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This is an Oracle question.

I need to write a pl/sql function that is given a name and determines if that corresponds to any stored procedure anywhere that is callable. That is, the name could be any of these forms:

somename -- could be a procedure in the current schema or a synonym for a procedure elsewhere firstpart.secondpart - could mean package firstpart (in current schema OR a synonym) with proc secondpart in it OR it could mean user firstpart and procedure secondpart first.second.third - presumably means user first, package second, procedure third

(I think those are all the possibilities.)

I could go through each of the possibilities one by one, looking in all_synonyms and all_procedures, but is there a better way that let's Oracle do most of the work? i.e. attempting to call the procedure and catching the exception if it doesn't exist? Unfortunately, I noticed that calling a procedure (via a begin;end block in EXECUTE IMMEDIATE) returns the same error, -6550, when I tried the name of a procedure that doesn't exist (in a package that does) as when I tried a valid procedure with the wrong arguments.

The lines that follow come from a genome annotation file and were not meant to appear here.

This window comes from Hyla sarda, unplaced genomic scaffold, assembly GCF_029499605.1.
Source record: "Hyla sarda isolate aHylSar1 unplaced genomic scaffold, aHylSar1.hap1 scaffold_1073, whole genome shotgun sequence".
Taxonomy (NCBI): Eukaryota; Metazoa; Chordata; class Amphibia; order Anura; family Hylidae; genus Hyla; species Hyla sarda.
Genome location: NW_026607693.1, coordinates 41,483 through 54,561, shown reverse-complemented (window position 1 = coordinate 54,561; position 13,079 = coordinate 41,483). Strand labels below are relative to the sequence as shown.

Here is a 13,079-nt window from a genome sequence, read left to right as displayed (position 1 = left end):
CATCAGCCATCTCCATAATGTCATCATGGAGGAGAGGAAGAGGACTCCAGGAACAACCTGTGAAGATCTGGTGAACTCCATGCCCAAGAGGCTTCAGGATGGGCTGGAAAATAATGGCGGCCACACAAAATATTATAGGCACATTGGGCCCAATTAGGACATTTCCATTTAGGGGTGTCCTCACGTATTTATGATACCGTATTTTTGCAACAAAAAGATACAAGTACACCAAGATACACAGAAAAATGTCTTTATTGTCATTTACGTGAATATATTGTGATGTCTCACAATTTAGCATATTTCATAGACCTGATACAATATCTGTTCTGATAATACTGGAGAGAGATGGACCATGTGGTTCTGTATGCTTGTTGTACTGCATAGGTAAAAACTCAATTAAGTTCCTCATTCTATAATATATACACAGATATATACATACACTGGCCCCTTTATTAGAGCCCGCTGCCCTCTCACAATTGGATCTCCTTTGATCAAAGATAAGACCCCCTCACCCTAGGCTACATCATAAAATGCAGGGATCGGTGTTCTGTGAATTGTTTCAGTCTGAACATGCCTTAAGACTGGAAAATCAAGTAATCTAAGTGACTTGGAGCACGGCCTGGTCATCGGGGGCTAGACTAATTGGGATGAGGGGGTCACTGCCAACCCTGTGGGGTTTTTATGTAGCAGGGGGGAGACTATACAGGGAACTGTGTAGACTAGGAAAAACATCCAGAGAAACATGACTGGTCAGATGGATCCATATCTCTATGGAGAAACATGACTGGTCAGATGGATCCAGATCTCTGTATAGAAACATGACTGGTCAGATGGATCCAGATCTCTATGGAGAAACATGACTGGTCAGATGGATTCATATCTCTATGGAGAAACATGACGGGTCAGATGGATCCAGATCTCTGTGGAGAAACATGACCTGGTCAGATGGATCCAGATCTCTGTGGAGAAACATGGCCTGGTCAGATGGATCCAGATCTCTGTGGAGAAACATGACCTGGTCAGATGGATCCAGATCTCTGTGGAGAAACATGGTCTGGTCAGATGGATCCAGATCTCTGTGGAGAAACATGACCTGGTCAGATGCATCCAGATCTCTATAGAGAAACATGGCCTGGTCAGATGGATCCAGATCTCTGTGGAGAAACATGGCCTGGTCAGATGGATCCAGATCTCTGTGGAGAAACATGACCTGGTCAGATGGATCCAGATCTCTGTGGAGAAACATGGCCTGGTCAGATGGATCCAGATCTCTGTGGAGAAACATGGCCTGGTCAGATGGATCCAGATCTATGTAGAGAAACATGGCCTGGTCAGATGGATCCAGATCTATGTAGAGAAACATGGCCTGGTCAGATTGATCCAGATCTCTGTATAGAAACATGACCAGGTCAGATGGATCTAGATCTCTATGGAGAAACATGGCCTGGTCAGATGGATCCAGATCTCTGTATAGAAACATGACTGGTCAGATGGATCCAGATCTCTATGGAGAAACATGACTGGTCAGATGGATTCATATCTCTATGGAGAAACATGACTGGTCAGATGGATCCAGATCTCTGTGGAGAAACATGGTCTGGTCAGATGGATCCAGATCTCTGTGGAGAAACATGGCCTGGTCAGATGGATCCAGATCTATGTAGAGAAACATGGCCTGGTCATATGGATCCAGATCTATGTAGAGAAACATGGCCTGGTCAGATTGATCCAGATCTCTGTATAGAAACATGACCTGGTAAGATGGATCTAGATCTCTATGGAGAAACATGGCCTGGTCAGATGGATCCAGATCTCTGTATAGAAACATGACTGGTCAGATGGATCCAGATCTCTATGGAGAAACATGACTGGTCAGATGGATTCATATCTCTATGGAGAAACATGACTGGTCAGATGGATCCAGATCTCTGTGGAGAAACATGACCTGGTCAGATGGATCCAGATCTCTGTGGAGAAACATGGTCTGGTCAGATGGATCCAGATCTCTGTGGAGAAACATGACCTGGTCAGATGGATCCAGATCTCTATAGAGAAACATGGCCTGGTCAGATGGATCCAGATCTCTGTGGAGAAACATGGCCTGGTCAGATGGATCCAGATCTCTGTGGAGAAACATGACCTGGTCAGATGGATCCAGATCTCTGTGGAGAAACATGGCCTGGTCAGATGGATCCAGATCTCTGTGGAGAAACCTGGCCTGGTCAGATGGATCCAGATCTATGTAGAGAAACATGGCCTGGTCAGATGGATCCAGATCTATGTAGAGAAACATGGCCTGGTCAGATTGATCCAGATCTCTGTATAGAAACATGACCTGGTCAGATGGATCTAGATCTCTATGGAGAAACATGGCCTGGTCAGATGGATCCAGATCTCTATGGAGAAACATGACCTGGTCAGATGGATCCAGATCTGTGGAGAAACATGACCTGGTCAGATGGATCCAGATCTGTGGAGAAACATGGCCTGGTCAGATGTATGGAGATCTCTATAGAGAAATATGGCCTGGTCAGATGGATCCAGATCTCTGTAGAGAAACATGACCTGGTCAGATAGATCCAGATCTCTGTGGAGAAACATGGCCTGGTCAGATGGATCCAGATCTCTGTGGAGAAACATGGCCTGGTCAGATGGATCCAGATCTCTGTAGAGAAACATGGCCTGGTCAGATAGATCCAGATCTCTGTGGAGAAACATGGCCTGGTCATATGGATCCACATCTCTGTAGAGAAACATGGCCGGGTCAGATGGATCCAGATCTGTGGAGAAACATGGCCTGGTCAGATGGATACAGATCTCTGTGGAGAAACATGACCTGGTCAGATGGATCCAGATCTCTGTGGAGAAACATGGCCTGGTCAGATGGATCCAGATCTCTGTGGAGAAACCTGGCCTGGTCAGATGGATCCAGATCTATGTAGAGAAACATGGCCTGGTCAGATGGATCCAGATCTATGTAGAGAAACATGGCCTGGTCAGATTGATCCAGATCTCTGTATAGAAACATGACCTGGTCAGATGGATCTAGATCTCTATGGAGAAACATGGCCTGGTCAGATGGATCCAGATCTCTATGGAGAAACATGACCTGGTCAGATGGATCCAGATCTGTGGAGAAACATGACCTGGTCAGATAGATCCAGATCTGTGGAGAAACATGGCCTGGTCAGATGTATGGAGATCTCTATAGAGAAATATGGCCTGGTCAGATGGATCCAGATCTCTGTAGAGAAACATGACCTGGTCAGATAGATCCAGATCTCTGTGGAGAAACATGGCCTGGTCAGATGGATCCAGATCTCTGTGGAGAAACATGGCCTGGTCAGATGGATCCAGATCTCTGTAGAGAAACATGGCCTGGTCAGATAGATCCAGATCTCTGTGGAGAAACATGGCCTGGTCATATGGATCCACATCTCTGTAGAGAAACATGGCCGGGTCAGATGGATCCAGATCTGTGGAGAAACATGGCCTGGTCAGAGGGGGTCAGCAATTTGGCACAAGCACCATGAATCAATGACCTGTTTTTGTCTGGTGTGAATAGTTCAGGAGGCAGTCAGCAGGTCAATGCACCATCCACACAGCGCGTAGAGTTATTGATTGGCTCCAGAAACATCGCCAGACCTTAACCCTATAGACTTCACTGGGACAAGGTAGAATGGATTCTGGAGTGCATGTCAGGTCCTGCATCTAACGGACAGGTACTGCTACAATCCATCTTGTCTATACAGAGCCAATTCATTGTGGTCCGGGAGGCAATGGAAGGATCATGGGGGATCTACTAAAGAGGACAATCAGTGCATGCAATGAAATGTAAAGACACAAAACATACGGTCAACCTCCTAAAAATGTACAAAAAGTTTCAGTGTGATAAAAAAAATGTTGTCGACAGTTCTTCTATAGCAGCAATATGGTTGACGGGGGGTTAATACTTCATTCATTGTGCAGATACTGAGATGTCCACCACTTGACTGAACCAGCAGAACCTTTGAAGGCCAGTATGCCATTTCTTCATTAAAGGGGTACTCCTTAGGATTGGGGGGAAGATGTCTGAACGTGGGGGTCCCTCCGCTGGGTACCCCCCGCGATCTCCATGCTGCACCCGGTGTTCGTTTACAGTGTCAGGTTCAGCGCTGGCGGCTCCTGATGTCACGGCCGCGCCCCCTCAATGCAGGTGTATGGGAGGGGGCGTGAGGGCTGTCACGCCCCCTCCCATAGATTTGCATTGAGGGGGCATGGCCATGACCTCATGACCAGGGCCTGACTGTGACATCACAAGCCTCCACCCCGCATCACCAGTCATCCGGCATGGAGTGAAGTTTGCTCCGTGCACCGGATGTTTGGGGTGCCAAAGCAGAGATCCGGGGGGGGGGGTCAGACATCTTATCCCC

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1 Answer 1

I wouldn't suggest trying to call the procedure because then all the side effects of the procedure would occur if the call succeeds. Better IMHO to query the metadata.

Share and enjoy.

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After writing a procedure that tries many of the possibilities and realizing that I could never really find all of them, I realized that if I know what arguments the procedure is supposed to have, I can merely use dbms_sql.parse with a begin/end block that calls the procedure and if it's not a valid procedure call, dbms_sql.parse will throw an exception which I can trap. I will have to be careful to avoid sql injection problems though. –  user1173713 Jan 27 '12 at 22:29

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